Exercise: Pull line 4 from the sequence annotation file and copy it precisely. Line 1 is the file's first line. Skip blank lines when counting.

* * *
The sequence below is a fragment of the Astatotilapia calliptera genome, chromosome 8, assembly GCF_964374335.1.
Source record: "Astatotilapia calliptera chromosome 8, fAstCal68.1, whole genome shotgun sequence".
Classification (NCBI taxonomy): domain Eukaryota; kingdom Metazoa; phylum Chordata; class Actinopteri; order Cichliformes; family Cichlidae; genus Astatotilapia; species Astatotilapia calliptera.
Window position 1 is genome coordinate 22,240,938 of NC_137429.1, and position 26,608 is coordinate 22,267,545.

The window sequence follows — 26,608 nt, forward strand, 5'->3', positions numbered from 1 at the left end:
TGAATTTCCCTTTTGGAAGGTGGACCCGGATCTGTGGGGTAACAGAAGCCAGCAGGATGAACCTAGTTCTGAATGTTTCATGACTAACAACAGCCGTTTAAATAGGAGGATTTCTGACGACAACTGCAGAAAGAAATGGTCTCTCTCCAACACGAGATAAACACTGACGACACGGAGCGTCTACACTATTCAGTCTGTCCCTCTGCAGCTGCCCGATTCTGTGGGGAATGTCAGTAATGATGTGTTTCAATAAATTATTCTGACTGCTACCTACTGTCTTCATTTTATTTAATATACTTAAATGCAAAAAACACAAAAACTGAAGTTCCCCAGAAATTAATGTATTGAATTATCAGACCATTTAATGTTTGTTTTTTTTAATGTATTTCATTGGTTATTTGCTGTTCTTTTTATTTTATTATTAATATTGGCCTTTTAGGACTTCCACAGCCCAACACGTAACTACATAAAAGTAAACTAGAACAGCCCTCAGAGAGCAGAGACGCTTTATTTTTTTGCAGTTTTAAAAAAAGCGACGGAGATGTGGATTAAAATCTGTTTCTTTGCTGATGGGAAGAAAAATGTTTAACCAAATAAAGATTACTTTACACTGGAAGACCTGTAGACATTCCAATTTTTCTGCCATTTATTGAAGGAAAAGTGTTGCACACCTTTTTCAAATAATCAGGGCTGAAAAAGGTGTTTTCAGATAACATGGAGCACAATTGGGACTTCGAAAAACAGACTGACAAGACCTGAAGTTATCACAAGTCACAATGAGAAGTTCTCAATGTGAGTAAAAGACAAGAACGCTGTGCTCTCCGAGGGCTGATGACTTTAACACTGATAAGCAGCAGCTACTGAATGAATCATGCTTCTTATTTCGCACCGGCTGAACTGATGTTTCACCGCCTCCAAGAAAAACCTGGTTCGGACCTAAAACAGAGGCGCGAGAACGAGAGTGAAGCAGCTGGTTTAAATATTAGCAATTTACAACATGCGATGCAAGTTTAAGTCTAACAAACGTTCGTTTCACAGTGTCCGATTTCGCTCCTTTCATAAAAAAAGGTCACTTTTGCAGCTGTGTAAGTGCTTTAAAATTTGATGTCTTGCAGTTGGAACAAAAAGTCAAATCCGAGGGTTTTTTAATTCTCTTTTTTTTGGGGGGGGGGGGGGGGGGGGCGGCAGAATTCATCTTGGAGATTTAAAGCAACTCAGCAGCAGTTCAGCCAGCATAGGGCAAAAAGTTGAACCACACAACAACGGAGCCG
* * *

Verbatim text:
Window position 1 is genome coordinate 22,240,938 of NC_137429.1, and position 26,608 is coordinate 22,267,545.